US special envoy Andrew Natsios finished a week-long visit to Sudan on Friday by saying he had pressed the government for an effective peacekeeping force and a political settlement in Darfur, as well as the "protection of non-combatants from further atrocities."
US State Secretary Condoleezza Rice said on Friday that her country was committed to working with Sudan's government to ensure its unity, peace and stability.
In a letter to her Sudanese counterpart Lam Akol, Rice stressed that Washington would continue its efforts to ensure implementing the two accords relevant to implementing peace in Darfur and the southern region.
In a press statement, spokesman for Sudan's Foreign Ministry Ali Al-Sadeq quoted Rice's hope that US-Sudanese efforts would ensure peace in Darfur and support Sudan's unity.
Rice's letter came after a one-week visit to Sudan by US special envoy to Sudan Andrew Natsios who met with a number of officials, civic leaders and local societies.
Speaking to the press, Natsios said as this was his first visit to Sudan, he wanted to understand the situation by observing it, noting that he conveyed the US Administration's view that called for deploying UN forces in Darfur.
Natsios departed to Egypt to meet local officials and the Arab League's executives. Upon returning to the US, he would inform President George W. Bush and Rice about the visit's outcome.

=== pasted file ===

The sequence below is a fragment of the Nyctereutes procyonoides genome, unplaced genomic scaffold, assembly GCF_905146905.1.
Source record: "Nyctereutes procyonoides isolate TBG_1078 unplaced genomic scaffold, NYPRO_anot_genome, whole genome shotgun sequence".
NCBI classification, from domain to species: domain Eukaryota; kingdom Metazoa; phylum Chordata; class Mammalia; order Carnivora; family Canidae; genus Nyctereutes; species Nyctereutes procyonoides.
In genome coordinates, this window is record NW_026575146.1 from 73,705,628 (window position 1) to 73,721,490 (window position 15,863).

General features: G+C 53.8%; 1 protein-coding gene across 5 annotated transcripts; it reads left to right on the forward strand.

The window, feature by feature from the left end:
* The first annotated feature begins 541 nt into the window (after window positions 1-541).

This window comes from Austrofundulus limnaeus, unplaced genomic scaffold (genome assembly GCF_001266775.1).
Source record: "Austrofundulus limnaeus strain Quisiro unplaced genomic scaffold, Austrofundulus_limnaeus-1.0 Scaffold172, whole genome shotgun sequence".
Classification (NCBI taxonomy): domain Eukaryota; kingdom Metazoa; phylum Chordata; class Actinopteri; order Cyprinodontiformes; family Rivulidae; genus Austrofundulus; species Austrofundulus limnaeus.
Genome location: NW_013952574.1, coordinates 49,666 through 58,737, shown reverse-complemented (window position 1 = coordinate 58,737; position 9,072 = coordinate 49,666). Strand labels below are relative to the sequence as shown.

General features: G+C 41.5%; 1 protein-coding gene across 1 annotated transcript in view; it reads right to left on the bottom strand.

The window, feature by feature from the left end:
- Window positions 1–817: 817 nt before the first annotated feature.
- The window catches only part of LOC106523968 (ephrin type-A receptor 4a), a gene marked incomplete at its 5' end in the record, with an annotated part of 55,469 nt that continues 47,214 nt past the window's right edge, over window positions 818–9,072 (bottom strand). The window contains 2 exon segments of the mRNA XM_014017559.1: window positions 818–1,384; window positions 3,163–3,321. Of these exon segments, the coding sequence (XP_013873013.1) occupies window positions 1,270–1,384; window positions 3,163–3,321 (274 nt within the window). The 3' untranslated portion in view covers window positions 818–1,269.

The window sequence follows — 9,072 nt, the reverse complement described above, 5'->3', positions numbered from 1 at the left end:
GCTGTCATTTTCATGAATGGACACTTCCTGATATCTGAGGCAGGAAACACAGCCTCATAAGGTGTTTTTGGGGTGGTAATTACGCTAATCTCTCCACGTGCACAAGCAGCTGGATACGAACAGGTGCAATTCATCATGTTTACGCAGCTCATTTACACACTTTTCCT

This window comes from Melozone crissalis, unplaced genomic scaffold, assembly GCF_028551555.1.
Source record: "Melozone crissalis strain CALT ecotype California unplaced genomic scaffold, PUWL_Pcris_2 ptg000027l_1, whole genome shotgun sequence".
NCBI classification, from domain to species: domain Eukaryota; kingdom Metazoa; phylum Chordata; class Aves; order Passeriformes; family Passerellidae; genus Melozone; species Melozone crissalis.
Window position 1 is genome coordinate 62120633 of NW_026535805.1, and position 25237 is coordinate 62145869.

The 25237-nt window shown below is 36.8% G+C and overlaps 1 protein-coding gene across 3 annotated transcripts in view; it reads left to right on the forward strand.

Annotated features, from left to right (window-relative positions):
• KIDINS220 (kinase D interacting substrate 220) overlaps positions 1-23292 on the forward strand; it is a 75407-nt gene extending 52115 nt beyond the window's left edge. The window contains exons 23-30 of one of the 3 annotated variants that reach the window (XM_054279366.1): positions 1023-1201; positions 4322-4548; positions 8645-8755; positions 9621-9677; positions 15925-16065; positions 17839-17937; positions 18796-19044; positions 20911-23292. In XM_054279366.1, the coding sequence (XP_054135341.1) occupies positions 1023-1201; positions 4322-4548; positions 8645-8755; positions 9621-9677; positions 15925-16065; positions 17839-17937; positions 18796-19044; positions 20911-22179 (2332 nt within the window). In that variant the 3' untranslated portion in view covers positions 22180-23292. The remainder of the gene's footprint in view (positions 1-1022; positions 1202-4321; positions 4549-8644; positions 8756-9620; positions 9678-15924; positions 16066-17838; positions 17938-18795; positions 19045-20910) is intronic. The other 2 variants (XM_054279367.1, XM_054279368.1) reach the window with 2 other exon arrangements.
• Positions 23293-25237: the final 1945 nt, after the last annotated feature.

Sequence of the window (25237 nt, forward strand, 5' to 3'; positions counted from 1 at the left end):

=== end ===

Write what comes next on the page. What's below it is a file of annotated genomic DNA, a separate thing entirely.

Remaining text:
Sudanese officials who met Natsios affirmed their cabinet's stance that rejected the notion of sending any international troops to Sudan, but they expressed the government's desire to continue talks with the US and international society.
Natsios was appointed by US President George W. Bush as Coordinator for International Disaster Assistance and Special Humanitarian Coordinator for the Sudan. He formerly headed the US Agency for International Development (USAID).
On August 31, the UN Security-Council (UNSC) issued resolution 1706 stipulating the deployment of international forces in Darfur to replace the African Union's troops whose mandate would expire at the end of 2006. Sudan's government rejected the resolution by saying the existence of such forces would threaten the nation's sovereignty.
BBC World Service broadcasts to Juba in Southern Sudan and surrounding areas in Arabic on 90.0 FM and in English on 88.2 FM. In Northern Sudan: Khartoum 91.0 FM, Al Ubayyid 91.0 FM, Port Sudan 91.0 FM and Wad Madani 91.5 FM.
“Violence will bring no victory. For the sake of the Darfur civilians, all parties to the conflict have to stop resorting to violence. This is the absolute priority.” - Luis Moreno-Ocampo, Prosecutor of the International Criminal Court, 05 June 2009
"APPREHENSION" by Rob Rooker. Painted on a wall in Maridi, Sudan. The image is of a young Nuer boy looking up among a crowd of people. Click on image for more details. Cards & prints of Rob's paintings can be purchased online at Imagekind.com